The Union of Concerned Scientists, an independent organization, also issued a 37-page report, "Scientific Integrity in Policymaking," detailing the accusations. The statement and the report both accuse the Bush administration of distorting and suppressing findings that contradict administration policies, stacking panels with like-minded and underqualified scientists with ties to industry, and eliminating some advisory committees altogether.
The scientists listed various policy issues as being unfairly influenced by the administration, including those concerning climate change, mercury emissions, reproductive health, lead poisoning in children, workplace safety and nuclear weapons. New regulations and laws are necessary to fix the situation, the statement says.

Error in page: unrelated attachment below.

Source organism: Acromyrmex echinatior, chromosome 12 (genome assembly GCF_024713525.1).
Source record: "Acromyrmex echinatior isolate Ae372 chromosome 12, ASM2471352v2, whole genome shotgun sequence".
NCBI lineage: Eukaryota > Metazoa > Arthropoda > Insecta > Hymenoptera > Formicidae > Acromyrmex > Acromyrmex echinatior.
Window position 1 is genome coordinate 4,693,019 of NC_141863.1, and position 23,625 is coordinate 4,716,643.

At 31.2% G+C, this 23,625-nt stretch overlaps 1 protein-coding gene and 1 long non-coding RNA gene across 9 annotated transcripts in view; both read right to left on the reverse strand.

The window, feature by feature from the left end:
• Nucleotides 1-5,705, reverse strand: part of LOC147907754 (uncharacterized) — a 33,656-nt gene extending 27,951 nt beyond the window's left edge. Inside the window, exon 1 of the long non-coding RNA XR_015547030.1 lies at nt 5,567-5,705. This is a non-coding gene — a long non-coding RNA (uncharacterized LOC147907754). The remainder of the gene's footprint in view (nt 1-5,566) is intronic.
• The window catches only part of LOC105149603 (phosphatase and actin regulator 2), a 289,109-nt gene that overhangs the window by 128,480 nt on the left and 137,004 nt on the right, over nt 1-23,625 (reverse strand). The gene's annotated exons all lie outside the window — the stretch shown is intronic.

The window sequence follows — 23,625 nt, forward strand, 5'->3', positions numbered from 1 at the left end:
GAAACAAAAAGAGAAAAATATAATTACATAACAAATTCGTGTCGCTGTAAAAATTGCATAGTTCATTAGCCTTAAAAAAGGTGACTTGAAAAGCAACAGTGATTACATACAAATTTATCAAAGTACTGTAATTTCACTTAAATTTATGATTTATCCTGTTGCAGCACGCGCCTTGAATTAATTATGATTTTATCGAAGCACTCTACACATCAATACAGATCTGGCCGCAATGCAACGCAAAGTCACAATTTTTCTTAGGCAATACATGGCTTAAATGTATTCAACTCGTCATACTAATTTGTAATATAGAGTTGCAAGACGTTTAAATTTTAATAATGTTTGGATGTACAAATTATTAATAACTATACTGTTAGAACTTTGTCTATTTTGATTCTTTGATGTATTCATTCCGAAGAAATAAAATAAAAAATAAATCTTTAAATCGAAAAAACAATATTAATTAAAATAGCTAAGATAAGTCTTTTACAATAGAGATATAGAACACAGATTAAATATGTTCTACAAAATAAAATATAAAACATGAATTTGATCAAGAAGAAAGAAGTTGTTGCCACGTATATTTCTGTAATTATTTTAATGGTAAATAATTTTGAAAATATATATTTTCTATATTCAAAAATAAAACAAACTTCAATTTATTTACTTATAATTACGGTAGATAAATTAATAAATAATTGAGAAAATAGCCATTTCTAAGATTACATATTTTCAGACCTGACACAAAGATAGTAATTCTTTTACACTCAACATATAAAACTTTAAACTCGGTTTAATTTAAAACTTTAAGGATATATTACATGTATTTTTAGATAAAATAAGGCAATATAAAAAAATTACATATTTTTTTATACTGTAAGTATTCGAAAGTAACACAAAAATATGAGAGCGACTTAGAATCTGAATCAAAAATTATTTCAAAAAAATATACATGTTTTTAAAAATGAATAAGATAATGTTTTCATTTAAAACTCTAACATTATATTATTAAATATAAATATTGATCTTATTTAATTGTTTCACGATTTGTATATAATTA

"We found a serious pattern of undermining science by the Bush administration, and it crosses disciplines, whether it's global climate change or reproductive health or mercury in the food chain or forestry -- the list goes on and on," said Kevin Knobloch, president of the Union of Concerned Scientists.
President Bush's science adviser, John Marburger, said he was disappointed in the report, and called it biased.
He said he was troubled by the fact that some very prestigious scientists signed the statement.
A little more detail. I'm also amazed that the White House response merely charges bias without examining any empirical issue. You'd think this one response, of all responses, would contain argument and evidence rather than mere assertion.